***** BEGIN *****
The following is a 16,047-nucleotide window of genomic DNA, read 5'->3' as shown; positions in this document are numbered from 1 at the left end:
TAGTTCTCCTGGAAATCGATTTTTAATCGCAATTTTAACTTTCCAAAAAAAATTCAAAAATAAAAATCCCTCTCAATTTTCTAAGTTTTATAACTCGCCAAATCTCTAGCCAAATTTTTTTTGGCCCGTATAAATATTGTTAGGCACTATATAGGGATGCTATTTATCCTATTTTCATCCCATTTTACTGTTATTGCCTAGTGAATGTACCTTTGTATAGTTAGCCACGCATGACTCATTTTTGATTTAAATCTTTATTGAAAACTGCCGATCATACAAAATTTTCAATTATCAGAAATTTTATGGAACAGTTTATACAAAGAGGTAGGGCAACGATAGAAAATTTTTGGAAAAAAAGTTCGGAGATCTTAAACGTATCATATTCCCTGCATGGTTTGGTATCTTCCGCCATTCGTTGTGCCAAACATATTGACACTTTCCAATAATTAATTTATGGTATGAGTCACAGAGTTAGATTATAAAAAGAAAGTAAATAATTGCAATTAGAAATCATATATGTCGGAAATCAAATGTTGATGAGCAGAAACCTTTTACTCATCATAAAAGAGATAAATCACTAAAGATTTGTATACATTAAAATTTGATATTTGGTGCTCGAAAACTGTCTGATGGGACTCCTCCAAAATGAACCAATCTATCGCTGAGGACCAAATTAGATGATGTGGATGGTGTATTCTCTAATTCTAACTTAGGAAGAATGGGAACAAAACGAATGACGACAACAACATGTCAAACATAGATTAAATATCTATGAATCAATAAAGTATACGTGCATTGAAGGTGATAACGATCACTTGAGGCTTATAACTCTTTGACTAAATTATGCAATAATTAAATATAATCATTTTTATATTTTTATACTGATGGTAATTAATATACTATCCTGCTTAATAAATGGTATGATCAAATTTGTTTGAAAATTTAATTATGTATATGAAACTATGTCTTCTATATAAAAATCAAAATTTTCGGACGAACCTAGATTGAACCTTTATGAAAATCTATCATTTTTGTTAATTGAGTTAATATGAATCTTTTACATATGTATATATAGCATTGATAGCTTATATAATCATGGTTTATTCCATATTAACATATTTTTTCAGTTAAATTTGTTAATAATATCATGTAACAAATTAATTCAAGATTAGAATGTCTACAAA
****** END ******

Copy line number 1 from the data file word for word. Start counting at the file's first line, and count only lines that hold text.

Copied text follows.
The following is a 16,047-nucleotide window of genomic DNA, read 5'->3' as shown; positions in this document are numbered from 1 at the left end: